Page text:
Reopening schools: DfE’s ‘illogical’ Covid testing policy puts pupils in isolation

Covid testing

The government’s “nonsensical” Covid testing policy that pupils tested on-site must self-isolate without taking confirmatory lab tests has seen youngsters needlessly kept off school after being sent home within hours of returning.

Parents warn they will no longer consent to their children being tested due to the disruption, which they blame squarely on the government. Meanwhile one school is ignoring official guidance and offering confirmatory lab tests to “reassure” parents.

Schools opened to all pupils on Monday after being closed to most pupils since January 5.

As part of the return, secondary age pupils are expected to be tested three times on-site by the end of next week, switching to twice-weekly home testing after that.

The Department for Education doubled down this week on its policy that pupils told to self-isolate after a positive rapid test carried out in school should not get this confirmed by a more accurate polymerase chain reaction (PCR) test.

Even if a pupil did so, and the PCR came back negative, both the youngster and their close contacts should still self-isolate, guidance states.

However, for rapid tests taken at home, pupils are told to get a confirmatory PCR test.


‘My child was in floods of tears’

Parent Jo Lubega called the rules “inconsistent and illogical” after her daughter tested positive on Monday at a secondary school in Derbyshire.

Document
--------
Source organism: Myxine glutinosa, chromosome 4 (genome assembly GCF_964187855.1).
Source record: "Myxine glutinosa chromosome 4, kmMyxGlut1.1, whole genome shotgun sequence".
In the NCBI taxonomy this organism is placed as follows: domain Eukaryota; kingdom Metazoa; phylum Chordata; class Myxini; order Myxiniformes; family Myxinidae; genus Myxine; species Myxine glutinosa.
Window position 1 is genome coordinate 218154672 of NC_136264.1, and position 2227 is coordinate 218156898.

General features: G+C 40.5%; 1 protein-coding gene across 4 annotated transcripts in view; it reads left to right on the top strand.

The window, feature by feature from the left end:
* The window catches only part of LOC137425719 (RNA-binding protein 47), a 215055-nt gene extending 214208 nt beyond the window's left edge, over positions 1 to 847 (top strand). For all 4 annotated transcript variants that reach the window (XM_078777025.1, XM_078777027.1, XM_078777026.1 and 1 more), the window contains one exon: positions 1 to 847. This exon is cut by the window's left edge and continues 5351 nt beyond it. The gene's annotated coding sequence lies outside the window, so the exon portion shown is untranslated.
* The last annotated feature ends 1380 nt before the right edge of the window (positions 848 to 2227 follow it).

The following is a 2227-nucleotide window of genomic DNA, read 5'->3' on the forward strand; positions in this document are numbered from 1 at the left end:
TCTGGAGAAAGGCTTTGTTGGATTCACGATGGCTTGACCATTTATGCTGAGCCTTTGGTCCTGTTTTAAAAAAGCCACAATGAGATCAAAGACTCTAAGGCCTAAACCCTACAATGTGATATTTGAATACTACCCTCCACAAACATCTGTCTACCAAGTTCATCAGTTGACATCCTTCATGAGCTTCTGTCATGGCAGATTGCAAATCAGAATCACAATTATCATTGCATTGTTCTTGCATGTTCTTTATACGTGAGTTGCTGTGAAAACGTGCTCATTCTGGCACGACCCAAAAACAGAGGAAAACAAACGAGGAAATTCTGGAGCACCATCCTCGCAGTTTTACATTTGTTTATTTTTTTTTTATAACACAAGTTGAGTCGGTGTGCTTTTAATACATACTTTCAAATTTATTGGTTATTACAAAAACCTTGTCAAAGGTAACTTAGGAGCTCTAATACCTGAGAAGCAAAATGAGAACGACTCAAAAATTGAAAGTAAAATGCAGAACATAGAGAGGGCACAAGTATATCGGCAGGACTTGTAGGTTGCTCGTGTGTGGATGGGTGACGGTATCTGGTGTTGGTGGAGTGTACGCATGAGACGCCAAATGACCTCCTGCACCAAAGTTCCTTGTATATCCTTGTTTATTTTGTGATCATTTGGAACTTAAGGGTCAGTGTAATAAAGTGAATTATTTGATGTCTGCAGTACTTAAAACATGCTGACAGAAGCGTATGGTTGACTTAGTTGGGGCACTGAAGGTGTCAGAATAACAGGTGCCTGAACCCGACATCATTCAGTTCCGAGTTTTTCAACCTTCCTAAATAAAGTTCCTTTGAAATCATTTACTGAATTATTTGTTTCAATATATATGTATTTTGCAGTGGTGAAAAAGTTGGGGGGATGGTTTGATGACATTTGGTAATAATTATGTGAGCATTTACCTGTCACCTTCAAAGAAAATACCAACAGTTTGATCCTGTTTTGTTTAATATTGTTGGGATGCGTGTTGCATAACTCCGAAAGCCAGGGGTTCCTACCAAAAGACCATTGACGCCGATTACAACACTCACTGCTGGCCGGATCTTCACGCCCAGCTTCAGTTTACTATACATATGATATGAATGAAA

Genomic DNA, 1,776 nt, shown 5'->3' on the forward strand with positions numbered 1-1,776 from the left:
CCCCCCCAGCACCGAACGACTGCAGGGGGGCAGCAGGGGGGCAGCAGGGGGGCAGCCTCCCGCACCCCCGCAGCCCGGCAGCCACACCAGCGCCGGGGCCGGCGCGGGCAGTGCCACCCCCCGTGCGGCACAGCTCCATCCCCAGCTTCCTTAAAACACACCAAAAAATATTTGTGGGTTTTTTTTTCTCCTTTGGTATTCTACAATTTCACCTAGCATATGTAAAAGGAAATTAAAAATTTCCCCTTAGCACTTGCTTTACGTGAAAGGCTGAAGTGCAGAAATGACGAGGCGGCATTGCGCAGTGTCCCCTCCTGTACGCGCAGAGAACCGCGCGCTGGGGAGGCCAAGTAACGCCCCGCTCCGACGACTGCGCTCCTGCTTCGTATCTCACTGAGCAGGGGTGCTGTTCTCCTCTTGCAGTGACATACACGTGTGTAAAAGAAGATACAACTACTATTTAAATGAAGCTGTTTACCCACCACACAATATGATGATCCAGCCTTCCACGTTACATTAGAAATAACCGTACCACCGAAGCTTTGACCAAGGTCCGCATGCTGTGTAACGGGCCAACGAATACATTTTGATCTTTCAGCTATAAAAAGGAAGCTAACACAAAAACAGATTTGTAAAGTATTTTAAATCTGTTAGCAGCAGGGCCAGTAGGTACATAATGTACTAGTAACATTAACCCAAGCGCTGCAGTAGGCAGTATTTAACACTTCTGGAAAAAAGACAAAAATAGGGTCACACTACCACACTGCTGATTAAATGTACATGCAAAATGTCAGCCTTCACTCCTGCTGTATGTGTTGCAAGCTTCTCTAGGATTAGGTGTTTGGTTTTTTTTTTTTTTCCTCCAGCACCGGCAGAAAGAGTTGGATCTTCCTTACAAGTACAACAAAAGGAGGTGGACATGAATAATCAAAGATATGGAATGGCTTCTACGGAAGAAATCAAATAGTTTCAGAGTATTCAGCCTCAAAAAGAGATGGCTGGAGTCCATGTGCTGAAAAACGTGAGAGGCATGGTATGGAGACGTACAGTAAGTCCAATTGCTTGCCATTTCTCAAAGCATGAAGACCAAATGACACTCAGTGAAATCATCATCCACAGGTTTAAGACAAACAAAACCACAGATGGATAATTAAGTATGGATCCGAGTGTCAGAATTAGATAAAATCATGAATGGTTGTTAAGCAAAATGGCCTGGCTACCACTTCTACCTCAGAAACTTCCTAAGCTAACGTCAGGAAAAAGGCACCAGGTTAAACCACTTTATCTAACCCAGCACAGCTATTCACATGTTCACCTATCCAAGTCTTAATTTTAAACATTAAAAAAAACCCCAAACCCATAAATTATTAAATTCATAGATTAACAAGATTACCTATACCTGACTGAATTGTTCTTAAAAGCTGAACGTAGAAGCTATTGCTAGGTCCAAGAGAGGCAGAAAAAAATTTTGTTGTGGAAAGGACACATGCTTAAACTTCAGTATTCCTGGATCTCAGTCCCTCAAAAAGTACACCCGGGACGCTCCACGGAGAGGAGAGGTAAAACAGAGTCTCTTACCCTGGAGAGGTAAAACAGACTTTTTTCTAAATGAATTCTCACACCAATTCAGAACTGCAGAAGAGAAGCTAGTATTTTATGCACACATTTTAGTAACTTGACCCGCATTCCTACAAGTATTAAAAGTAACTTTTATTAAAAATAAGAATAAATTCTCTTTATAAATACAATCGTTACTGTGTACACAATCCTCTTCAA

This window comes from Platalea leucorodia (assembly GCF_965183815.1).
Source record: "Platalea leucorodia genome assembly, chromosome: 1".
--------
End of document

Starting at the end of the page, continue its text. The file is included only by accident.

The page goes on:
Her daughter received a negative PCR result from a test taken less than 90 minutes after the lateral flow device (LFD) test. However, the girl, along with household members including her primary-age sibling, must still self-isolate for ten days.

PCR tests are recognised as the “most reliable Covid-19 tests” by the government, but as they are processed in a laboratory take longer to produce results than LFDs.

Lubega said both daughters had been “in floods of tears” and the lack of on-site schooling since December “is having a huge effect on their mental health as well as their education”.

She claimed the policy meant “the psychological impact” on her children was being “disregarded” by the government. Her daughters will have just one week in school before Easter half-term.

Covid testing
Geoff Barton

Lubega will no longer consent to on-site Covid testing and is considering whether home-testing could cause similar unnecessary disruption.

An ASCL survey of 729 secondary schools and colleges found 54 per cent of leaders reported a take-up of on-site Covid tests between 90 and 100 per cent on Monday. Take-up was between 80 and 89 per cent at around a quarter of the schools, and below 60 per cent in just six per cent.